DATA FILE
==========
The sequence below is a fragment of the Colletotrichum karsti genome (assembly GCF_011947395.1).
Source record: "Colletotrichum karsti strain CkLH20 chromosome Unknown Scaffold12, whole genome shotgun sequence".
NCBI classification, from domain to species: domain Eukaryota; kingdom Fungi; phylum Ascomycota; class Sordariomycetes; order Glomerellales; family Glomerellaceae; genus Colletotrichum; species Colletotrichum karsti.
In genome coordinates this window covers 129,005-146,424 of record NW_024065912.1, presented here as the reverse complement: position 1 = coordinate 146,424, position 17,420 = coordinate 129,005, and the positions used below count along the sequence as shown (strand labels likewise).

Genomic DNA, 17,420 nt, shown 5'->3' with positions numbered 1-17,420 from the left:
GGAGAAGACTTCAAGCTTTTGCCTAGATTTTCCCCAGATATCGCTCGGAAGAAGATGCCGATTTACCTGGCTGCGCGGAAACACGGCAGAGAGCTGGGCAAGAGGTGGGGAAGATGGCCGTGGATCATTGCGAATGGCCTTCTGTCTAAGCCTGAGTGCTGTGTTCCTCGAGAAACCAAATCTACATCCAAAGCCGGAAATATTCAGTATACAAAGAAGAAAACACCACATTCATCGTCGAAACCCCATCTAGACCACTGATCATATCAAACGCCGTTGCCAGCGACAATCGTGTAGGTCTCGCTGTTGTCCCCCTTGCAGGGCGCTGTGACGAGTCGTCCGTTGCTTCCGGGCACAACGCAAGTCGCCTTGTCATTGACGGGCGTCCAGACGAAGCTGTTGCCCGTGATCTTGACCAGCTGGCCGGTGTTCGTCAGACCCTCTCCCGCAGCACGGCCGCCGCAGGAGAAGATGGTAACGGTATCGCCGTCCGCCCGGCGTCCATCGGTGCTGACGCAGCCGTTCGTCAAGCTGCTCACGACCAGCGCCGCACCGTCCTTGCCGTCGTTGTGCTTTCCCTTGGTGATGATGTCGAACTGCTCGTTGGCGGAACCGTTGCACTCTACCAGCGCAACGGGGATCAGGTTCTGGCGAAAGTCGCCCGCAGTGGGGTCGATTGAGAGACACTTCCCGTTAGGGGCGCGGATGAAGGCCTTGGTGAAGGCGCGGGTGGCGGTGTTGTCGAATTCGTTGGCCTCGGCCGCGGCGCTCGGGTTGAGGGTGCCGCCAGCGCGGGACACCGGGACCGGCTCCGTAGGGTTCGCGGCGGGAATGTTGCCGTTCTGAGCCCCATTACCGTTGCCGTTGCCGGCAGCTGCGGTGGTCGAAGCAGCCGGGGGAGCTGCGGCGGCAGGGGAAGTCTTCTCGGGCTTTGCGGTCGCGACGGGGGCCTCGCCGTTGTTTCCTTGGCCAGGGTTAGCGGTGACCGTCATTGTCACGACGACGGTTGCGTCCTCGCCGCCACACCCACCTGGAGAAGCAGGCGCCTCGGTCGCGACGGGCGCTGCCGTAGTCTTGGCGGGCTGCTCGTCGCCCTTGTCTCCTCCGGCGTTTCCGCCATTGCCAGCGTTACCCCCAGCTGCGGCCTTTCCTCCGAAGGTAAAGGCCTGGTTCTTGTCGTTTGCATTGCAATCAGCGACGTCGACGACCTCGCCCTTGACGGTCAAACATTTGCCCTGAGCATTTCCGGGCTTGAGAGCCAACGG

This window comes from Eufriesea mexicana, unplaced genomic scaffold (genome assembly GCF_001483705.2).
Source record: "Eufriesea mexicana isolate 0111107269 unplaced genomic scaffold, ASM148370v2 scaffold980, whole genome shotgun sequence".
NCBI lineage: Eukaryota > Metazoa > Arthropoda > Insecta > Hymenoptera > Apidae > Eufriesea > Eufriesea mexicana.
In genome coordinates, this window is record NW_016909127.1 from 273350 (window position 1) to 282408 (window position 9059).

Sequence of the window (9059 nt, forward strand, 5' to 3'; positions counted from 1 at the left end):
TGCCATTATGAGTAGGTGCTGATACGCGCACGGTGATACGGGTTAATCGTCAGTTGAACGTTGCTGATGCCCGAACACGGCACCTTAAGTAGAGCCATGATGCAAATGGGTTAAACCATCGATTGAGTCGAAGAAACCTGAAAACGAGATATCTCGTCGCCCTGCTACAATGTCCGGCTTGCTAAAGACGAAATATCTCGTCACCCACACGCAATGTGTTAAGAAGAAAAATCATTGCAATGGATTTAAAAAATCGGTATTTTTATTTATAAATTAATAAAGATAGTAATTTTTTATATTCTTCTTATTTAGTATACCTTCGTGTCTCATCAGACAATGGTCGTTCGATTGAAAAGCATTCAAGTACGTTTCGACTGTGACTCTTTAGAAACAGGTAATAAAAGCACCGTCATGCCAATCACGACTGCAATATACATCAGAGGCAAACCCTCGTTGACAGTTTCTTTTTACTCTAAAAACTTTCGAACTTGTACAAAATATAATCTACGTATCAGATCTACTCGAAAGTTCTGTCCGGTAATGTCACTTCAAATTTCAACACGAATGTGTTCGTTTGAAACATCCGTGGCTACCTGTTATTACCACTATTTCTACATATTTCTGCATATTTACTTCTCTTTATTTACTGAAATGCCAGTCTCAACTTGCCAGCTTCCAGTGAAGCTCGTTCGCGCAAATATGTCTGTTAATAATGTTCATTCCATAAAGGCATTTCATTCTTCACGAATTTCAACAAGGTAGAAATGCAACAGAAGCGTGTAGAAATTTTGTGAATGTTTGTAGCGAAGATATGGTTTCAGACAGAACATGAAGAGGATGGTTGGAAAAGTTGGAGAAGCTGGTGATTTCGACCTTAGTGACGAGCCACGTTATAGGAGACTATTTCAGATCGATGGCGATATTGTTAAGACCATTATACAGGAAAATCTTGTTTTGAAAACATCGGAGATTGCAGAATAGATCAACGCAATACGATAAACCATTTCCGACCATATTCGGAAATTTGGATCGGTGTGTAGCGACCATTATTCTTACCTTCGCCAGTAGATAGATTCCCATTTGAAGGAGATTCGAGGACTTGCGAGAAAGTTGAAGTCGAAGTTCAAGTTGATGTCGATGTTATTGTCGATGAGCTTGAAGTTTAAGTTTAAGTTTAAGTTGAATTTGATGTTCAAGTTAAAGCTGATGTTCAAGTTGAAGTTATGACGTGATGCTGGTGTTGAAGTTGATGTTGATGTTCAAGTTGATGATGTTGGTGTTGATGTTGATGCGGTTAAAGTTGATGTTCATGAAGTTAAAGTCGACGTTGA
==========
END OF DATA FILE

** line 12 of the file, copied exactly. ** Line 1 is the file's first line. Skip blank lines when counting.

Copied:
TGCCATTATGAGTAGGTGCTGATACGCGCACGGTGATACGGGTTAATCGTCAGTTGAACGTTGCTGATGCCCGAACACGGCACCTTAAGTAGAGCCATGATGCAAATGGGTTAAACCATCGATTGAGTCGAAGAAACCTGAAAACGAGATATCTCGTCGCCCTGCTACAATGTCCGGCTTGCTAAAGACGAAATATCTCGTCACCCACACGCAATGTGTTAAGAAGAAAAATCATTGCAATGGATTTAAAAAATCGGTATTTTTATTTATAAATTAATAAAGATAGTAATTTTTTATATTCTTCTTATTTAGTATACCTTCGTGTCTCATCAGACAATGGTCGTTCGATTGAAAAGCATTCAAGTACGTTTCGACTGTGACTCTTTAGAAACAGGTAATAAAAGCACCGTCATGCCAATCACGACTGCAATATACATCAGAGGCAAACCCTCGTTGACAGTTTCTTTTTACTCTAAAAACTTTCGAACTTGTACAAAATATAATCTACGTATCAGATCTACTCGAAAGTTCTGTCCGGTAATGTCACTTCAAATTTCAACACGAATGTGTTCGTTTGAAACATCCGTGGCTACCTGTTATTACCACTATTTCTACATATTTCTGCATATTTACTTCTCTTTATTTACTGAAATGCCAGTCTCAACTTGCCAGCTTCCAGTGAAGCTCGTTCGCGCAAATATGTCTGTTAATAATGTTCATTCCATAAAGGCATTTCATTCTTCACGAATTTCAACAAGGTAGAAATGCAACAGAAGCGTGTAGAAATTTTGTGAATGTTTGTAGCGAAGATATGGTTTCAGACAGAACATGAAGAGGATGGTTGGAAAAGTTGGAGAAGCTGGTGATTTCGACCTTAGTGACGAGCCACGTTATAGGAGACTATTTCAGATCGATGGCGATATTGTTAAGACCATTATACAGGAAAATCTTGTTTTGAAAACATCGGAGATTGCAGAATAGATCAACGCAATACGATAAACCATTTCCGACCATATTCGGAAATTTGGATCGGTGTGTAGCGACCATTATTCTTACCTTCGCCAGTAGATAGATTCCCATTTGAAGGAGATTCGAGGACTTGCGAGAAAGTTGAAGTCGAAGTTCAAGTTGATGTCGATGTTATTGTCGATGAGCTTGAAGTTTAAGTTTAAGTTTAAGTTGAATTTGATGTTCAAGTTAAAGCTGATGTTCAAGTTGAAGTTATGACGTGATGCTGGTGTTGAAGTTGATGTTGATGTTCAAGTTGATGATGTTGGTGTTGATGTTGATGCGGTTAAAGTTGATGTTCATGAAGTTAAAGTCGACGTTGA